Steroid and antibiotic eye drops - hydrocortisone/neomycin/polymixin B; loteprednol/tobramycin; prednisolone/gentamycin; prednisolone/sulfacetamide; hydrocortisone /neomycin/bacitracin/ polymyxin B (Blephamide, Catapred [discontinued], Isopto, Pred-G, Poly-Pred [discontinued], Tobradex, Zylet and many other brands) are steroid and antibiotic eye drops prescribed to prevent or treat eye infections that are associated with inflammation. Side effects, drug interactions, dosage, and pregnancy safety information should be reviewed prior to using these medications.
Meibomian gland dysfunction is caused by the blockage of the meibomian glands in the eyelid. As a result, they don’t secrete enough oil into the tears to keep the eyes moist. This causes the tears to then evaporate too quickly, making it a leading cause of dry eye syndrome. Options for relief include manual gland probing (a doctor presses the hardened gland open with an instrument), antibacterial eye drops, and modifying the body’s immune response with a drug called Cyclosporine. Dipyridamole pinguecula eye drops have also proven effective for this condition, and have no known side effects.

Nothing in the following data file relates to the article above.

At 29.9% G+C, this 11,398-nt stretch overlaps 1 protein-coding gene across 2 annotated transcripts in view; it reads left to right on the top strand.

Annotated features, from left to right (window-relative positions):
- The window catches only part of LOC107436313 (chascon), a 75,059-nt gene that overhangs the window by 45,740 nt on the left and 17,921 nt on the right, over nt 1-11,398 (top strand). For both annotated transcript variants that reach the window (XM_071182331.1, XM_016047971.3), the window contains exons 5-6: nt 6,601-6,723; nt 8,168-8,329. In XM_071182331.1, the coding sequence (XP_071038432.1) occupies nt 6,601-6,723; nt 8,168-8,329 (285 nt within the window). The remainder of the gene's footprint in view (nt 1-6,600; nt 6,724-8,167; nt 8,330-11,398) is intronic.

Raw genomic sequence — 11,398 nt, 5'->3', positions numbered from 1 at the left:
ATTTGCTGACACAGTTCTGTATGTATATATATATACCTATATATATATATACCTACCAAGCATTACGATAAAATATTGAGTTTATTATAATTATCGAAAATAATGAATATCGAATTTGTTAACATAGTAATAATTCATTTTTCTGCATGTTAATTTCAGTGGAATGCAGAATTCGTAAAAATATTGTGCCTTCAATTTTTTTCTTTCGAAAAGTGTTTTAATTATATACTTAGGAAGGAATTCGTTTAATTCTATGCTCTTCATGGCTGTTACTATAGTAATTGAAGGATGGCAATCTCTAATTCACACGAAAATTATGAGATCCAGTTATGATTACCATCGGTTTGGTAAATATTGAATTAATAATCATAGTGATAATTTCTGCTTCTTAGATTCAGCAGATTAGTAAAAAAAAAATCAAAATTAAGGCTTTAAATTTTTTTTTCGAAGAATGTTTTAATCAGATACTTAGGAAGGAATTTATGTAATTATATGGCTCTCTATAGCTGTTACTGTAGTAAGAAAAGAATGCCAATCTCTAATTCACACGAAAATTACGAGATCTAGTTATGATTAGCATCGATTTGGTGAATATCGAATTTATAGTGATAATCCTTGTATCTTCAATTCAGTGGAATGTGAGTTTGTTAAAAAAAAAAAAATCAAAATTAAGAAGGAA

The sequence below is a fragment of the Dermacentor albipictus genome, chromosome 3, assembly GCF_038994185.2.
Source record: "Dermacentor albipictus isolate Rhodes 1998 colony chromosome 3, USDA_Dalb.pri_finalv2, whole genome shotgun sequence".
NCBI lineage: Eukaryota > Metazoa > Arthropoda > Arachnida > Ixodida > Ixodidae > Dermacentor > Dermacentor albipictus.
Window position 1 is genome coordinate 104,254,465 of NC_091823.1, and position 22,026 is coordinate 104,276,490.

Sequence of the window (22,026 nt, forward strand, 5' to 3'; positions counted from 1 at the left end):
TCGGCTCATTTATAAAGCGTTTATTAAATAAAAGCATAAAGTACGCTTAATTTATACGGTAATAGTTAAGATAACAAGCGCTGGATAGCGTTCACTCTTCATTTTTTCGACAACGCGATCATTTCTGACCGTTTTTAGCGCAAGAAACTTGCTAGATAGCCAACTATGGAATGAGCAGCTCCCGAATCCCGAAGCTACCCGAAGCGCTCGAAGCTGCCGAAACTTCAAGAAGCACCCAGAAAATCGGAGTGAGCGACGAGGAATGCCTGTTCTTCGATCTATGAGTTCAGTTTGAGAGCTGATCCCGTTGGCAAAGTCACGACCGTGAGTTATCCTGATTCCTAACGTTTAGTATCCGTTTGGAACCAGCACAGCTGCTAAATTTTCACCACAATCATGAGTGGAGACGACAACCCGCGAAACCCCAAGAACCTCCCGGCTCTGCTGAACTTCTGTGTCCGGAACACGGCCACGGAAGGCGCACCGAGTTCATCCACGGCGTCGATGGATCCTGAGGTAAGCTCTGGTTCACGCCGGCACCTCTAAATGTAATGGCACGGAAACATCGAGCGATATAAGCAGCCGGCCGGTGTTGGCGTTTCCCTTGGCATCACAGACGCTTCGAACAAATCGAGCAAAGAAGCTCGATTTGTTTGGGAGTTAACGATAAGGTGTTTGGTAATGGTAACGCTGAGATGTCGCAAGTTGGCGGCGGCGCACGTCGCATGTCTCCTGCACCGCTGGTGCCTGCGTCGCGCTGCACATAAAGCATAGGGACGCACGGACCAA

Corticosteroids will inhibit phospholipase A2 thereby preventing the generation of substances which mediate inflammation, for example, prostaglandins. Corticosteroids also produce a marked, though transient, lymphocytopenia. This depletion is due to redistribution of the cells, the T lymphocytes being affected to a greater degree than the B lymphocytes. Lymphokine production is reduced, as is the sensitivity of macrophages to activation by lymphokines. Corticosteroids also retard epithelial regeneration, diminish post-inflammatory neo-vascularisation and reduce towards normal levels the excessive permeability of inflamed capillaries.